| Last updated
A backpacker has been fined an eye-watering $2,664 for trying to bring food from McDonald’s into Australia.
The Maccy D’s contraband was quickly sniffed by out by the airport's new biosecurity detector dog Zinta, who flagged the illicit Golden Arches produce to border security personnel.
The traveller allegedly also provided a 'false and misleading document' and didn't properly declare their fast food cargo, news.com.au reports.
And the backpacker is clearly not a fan of Nothing To Declare because if they were they’d know that failing to declare produce that may create biosecurity issues, which are provided on a form when entering the country, results in fines.
In this case, quite a hefty fine, $2,664 in fact, which must make it one of the most expensive McDonald’s in history. Not only that, but the fine is twice the price of the airfare to Bali, ouch.
Australia's border authorities are on high alert, especially for people coming from Indonesia, over fears of foot and mouth disease spreading through the country.
In light of the international fast food bust, Australian Agriculture Minister Murray Watt said he had ‘no sympathy’ for the passenger ‘who choose to disobey' the country's ‘strict biosecurity measures’.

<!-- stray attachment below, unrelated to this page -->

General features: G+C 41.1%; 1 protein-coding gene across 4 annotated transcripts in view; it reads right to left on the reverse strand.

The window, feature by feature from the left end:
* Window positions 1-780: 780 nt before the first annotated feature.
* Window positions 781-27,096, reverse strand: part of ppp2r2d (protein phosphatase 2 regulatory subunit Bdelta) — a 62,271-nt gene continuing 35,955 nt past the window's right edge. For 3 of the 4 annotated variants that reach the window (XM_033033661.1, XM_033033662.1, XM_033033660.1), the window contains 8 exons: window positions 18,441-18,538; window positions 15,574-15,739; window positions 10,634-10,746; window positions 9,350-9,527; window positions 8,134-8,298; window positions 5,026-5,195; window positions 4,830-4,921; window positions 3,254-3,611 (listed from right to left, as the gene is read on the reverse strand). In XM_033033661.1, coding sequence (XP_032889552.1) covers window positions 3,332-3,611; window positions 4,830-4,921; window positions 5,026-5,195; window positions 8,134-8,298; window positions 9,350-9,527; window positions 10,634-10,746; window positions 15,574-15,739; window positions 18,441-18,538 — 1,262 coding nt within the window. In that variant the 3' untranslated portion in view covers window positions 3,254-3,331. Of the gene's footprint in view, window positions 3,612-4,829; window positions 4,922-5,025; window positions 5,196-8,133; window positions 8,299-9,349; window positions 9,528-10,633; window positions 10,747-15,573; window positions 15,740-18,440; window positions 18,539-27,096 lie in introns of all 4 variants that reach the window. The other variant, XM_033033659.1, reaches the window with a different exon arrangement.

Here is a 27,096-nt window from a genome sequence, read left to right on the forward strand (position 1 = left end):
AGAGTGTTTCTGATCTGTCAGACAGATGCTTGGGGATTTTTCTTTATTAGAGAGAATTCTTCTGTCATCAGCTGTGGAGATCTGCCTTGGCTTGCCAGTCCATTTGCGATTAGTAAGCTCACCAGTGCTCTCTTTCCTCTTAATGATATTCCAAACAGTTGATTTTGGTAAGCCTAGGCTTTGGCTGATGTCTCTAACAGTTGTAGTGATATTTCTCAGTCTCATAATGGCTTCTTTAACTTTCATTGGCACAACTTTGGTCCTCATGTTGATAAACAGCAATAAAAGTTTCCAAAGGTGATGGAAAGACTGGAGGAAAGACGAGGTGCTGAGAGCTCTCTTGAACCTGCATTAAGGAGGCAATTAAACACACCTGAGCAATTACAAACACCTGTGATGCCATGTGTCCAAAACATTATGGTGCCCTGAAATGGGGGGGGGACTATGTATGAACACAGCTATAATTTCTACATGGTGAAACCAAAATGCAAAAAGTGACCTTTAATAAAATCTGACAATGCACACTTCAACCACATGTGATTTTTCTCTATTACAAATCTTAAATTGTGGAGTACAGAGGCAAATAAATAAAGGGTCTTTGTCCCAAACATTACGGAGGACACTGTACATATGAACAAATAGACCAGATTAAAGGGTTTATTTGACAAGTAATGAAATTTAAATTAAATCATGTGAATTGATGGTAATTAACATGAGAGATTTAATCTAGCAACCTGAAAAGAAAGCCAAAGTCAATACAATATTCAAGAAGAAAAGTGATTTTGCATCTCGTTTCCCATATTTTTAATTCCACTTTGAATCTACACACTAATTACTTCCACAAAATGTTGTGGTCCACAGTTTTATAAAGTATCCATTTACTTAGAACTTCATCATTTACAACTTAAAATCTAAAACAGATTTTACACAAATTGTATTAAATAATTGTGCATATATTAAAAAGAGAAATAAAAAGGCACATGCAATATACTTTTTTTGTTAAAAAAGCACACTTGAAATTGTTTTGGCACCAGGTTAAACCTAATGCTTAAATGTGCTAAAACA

Commenting on the furore, Senator Watt began: "This will be the most expensive Macca’s meal this passenger ever has.
“This fine is twice the cost of an airfare to Bali, but I have no sympathy for people who choose to disobey Australia’s strict biosecurity measures, and recent detections show you will be caught.
“Australia is FMD-free, and we want it to stay that way.
“Biosecurity is no joke – it helps protect jobs, our farms, food and supports the economy. Passengers who choose to travel need to make sure they are fulfilling the conditions to enter Australia, by following all biosecurity measures.”
The Golden Arches breakfast bust comes weeks after foot and mouth disease was detected in Chinese pork products at a Melbourne supermarket.
Travellers coming back from Indonesia, particularly Bali, have been warned to either wash their shoes or bin them to avoid bringing the disease into Australia.
Minister Watt explained at the time that everyone needs to take this risk seriously as it could severely decimate the agriculture industry if there's an outbreak.
“It’s concerning that despite all of the commentary and all of the work from industry, the government and other people, to educate people about what needs to be done, that unfortunately we are still finding passengers do the wrong thing,” he told ABC News.
“Unfortunately, there are some people who haven’t heard the message and that’s why the tough fines are needed."
If you have a story you want to tell, send it to UNILAD via [email protected]
Chosen for YouChosen for You
Most Read StoriesMost Read